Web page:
Unlicensed teachers to tackle chronic shortage

Unlicensed teachers to tackle chronic shortage

The Education Ministry plans to allow degree holders who don't hold teaching licences to apply for jobs to teach science, technology, engineering and mathematics (so-called Stem courses) in state-run schools.

The scheme is designed to ease a chronic teacher shortage.

Chaiyot Imsuwan, the Education Ministry's spokesman, said the ministry is trying to promote Stem education in response to Prime Minister Prayut Chan-o-cha's "Preparing the 21st century workforce" policy which aims to increase the country's productivity and competitiveness on the global stage.

However, he said the ministry has found there is a crippling shortage of teachers in Stem-related subjects. He said the ministry is collating the numbers of non-teaching degree holders required to teach these subjects and the actual number of teachers teaching them.

"We were told by many school principals nationwide they are having a hard time finding specialist teachers in Stem fields as the number of people coming forward to teach those subjects had declined over the past few years," Mr Chaiyot said. He said many teachers in these fields had retired.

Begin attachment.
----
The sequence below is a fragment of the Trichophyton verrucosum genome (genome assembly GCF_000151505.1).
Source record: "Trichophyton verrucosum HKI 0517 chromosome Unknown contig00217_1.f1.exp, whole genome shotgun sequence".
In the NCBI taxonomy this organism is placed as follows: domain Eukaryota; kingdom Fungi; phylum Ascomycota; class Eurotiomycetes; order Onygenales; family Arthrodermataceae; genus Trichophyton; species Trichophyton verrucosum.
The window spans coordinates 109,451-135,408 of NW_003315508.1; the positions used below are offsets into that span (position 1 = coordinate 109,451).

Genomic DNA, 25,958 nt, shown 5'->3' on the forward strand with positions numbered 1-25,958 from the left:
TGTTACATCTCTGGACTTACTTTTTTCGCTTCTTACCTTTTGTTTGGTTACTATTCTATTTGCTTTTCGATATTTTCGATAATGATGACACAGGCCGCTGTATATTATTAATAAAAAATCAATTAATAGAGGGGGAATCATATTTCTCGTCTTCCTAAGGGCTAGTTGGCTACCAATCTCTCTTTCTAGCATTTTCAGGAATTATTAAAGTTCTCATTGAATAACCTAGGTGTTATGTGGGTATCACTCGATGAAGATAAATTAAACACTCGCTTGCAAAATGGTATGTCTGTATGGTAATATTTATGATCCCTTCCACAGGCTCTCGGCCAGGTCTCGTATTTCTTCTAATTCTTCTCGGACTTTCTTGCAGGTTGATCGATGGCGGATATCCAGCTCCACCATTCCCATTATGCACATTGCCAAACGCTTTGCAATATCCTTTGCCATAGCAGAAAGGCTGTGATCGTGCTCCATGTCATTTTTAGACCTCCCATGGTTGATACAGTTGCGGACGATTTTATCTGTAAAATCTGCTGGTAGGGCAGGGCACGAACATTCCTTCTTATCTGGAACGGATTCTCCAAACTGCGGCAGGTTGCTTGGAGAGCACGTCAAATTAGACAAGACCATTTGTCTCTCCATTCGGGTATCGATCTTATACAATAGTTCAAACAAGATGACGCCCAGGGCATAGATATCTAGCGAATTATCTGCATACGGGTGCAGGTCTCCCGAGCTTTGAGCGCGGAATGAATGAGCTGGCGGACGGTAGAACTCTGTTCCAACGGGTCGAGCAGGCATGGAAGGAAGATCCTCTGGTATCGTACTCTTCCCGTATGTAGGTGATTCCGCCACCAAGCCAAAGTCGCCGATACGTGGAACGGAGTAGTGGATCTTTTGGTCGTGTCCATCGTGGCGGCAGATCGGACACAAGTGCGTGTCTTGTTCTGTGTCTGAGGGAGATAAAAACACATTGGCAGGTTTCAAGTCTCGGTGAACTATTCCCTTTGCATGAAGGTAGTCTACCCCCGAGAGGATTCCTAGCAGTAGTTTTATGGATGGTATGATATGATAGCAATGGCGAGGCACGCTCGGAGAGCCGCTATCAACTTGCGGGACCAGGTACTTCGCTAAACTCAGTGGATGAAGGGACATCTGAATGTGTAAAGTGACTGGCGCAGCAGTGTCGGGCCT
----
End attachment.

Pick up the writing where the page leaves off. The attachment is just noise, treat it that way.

The ministry discussed the matter with the Office of the Teacher Civil Service and Educational Personnel Commission (Otepc), and the Teachers Council of Thailand.

After the meeting, both agencies agreed that non-teaching degree holders who had degrees in Stem-related areas such as engineering and computer technology, should be allowed to teach those subjects before being granted teaching licences.

Traditionally, those who did not study education as a major could not be licensed to teach in state and private institutions, he said.

However, the Teachers Council of Thailand might waive that restriction and allow them to teach without a licence for only two years, he said.

Within that period, non-teaching degree teachers must join training programmes necessary to obtain a teaching licence.

"If they fail to obtain a teaching licence after two years, the Teachers Council might allow them to teach for four more years maximum," Mr Chaiyot said.

"After that, if they still fail, the council would assess them based on their experience and knowledge as to whether they should be hired as teachers.

"Otepc has set a goal to start hiring people who did not study education as a major to teach in state schools by October this year."

Office of the Private Education Commission secretary-general Adinan Pakbara said the body would allow specialist teachers in Stem fields to teach in private schools nationwide.

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